If nothing else I’ve learned this about our magnificent sport over the years: hockey enriches the lives of its players and fans, but the people in it actually have an uncanny ability to change lives. Mine got changed, again, on Monday night, in a small Northwest Washington movie theater filled with hockey lovers bearing witness to a cinematic labor of love by one of their own.
I’m reasonably confident that not every one of the nearly 150 patrons for ‘Pond Hockey’ at the Avalon last night was a puckhead, but I guarantee you every one of them left the theater believing that they’d learned something significant about the importance of unstructured recreation in the lives of children. And adults.
Leaving the theater wasn’t an easy task near 9:30 last night. On this school night we had a healthy number of under-12 youths who after the screening peppered ‘Pond Hockey’ filmmaker Andrew Sherburne with questions pertaining to the whereabouts of pond hockey tournaments for skaters their age. This movie apparently has that kind of effect on the young. It also has that kind of effect on more veteran skaters, like one for the GeriHatricks. After the movie my father rang me from his cell while en route home to Maryland’s Eastern Shore.
“It took me back 50 years, to those four- to six-week, especially cold spells in winter in Northern New Jersey when we could skate on ponds.”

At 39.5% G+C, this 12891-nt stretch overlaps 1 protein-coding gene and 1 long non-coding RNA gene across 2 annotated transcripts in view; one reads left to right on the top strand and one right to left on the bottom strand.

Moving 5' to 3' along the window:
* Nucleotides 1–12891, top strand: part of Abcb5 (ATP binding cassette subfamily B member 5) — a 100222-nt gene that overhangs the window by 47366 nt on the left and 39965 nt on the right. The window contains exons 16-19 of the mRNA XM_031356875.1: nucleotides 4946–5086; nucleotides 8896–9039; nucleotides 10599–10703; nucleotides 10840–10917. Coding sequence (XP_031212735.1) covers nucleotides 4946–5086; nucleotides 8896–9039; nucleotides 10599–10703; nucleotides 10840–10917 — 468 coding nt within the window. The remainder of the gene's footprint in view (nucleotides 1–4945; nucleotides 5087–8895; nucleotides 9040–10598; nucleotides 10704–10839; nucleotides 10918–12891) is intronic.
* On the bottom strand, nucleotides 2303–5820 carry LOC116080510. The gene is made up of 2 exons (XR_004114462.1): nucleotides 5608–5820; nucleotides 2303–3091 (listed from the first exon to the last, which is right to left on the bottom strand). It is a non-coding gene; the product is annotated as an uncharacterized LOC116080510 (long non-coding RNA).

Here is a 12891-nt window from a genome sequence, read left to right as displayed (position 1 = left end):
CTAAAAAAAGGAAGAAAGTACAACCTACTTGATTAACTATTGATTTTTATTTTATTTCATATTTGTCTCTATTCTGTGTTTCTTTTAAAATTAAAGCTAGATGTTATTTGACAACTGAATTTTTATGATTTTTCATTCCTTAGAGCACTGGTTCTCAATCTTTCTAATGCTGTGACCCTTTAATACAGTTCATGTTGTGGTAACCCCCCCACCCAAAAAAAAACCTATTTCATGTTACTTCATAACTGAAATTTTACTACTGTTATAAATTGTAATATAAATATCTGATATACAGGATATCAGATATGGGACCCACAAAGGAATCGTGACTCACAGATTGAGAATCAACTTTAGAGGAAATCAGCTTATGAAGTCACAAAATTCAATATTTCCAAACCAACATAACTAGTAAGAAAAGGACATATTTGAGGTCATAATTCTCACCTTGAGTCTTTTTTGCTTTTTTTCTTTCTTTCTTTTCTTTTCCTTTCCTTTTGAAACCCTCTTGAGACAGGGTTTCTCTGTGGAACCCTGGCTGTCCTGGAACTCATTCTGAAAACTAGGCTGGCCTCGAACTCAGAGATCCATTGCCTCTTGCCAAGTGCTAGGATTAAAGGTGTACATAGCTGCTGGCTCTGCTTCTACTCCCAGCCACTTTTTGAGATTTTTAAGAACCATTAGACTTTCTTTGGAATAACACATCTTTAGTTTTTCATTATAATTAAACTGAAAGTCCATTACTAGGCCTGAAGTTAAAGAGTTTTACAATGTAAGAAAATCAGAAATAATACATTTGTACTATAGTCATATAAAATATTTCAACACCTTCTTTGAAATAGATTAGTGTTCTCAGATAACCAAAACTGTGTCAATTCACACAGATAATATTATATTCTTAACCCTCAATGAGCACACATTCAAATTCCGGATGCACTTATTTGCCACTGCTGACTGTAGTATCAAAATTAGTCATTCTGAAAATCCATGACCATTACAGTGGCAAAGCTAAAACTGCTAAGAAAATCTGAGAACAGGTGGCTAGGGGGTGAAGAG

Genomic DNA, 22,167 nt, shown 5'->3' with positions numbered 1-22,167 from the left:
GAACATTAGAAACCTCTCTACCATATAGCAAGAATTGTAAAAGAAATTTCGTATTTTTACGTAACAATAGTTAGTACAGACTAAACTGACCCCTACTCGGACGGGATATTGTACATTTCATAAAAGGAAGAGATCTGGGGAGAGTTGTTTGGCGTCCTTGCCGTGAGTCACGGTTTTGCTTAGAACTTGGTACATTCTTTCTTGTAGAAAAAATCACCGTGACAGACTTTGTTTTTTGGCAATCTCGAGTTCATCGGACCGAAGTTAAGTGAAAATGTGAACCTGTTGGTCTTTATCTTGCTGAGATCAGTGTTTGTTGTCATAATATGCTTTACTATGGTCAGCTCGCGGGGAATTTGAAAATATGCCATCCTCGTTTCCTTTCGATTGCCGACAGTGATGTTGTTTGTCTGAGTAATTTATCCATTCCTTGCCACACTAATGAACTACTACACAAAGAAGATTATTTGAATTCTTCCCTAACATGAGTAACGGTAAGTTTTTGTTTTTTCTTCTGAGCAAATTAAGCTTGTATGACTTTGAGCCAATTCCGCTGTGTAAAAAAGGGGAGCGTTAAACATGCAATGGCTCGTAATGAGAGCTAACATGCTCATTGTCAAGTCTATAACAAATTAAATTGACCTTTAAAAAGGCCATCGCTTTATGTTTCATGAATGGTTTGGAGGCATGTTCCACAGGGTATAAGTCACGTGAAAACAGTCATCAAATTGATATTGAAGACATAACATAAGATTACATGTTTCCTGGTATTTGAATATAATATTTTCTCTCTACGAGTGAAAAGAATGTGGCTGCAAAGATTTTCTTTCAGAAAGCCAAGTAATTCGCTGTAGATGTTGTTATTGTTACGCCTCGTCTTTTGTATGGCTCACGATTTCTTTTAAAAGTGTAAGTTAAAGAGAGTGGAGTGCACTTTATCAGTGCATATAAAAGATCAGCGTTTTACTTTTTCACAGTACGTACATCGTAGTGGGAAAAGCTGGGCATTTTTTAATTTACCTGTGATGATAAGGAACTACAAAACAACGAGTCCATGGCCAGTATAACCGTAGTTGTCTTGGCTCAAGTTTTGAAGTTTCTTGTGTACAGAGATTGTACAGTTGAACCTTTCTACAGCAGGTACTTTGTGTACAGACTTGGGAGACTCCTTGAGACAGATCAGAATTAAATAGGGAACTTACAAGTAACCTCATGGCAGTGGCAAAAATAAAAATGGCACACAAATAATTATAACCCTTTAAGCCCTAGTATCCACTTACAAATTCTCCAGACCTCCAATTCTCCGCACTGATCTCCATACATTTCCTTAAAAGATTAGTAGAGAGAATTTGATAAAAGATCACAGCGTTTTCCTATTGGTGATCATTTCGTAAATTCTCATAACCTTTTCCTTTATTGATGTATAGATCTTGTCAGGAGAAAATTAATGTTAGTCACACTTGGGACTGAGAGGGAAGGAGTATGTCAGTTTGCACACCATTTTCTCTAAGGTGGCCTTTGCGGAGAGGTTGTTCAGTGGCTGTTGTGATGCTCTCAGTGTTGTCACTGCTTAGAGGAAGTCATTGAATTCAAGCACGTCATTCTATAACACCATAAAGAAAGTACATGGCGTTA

“I found myself getting nostalgic,” Pops told me.
My old man was also nostalgic by virtue of his pre-movie dinner that included the company of one Miss Virginia 2008, Tara Wheeler. She arrived at the Avalon far earlier than expected and rang my cell wondering if I was looking to kill some time. Normally I don’t have my cell phone on when I’m out dining with family and friends, but Monday night I had movie logistics roles to oversee.
“Dad,” I said after finishing my phone chat with Tara, “mind if Miss Virginia joins us for a drink?”
Yeah, he owes me.
A Bethesda schoolteacher after the screening asked us for a ‘Pond Hockey’ movie poster because he planned on using the film as a teaching moment in his classroom.
People in parkas and touques on this magnificently frosty Monday night milled about our screening theater more than 30 minutes after the end of our Q&A with our new hockey hero, Andrew Sherburne. I was struck by the number of Minnesotans in attendance. I met folks from Brooklyn Park and Edina and White Bear Lake. In fact, one of them, Wendy Suiter from White Bear Lake, won our Jose Theodore-signed touque. She was elated.
“I never win anything!” she exclaimed.
During the screening the filmmaker crouched up in the projection room and painstakingly fashioned scraps of paper with the theater’s rows and seat numbers etched on each one, accounting for all 160 seats, just so every attendee could have a crack at winning a Jose Theodore signed touque at movie’s end. The filmmaker himself did this. That’s hockey, as I’ve come to know it.
I arrived back home with a DVD copy of ‘Pond Hockey’ in hand, a token of appreciation from Sherburne, and I knew I wanted to do two things with Monday’s rapidly dwindling hours: crack open a couple of bottles of beer with the DVD gracing my high-def screen and allow merely the movie’s menu screen and its mesmerizing postcard of Minnesota winter to bathe me in our sport’s essence.
“I’ve never been unhappy at the [outdoor] rink,” author Jack Falla observes seconds before ‘Pond Hockey’s closing credits.
Neither have I.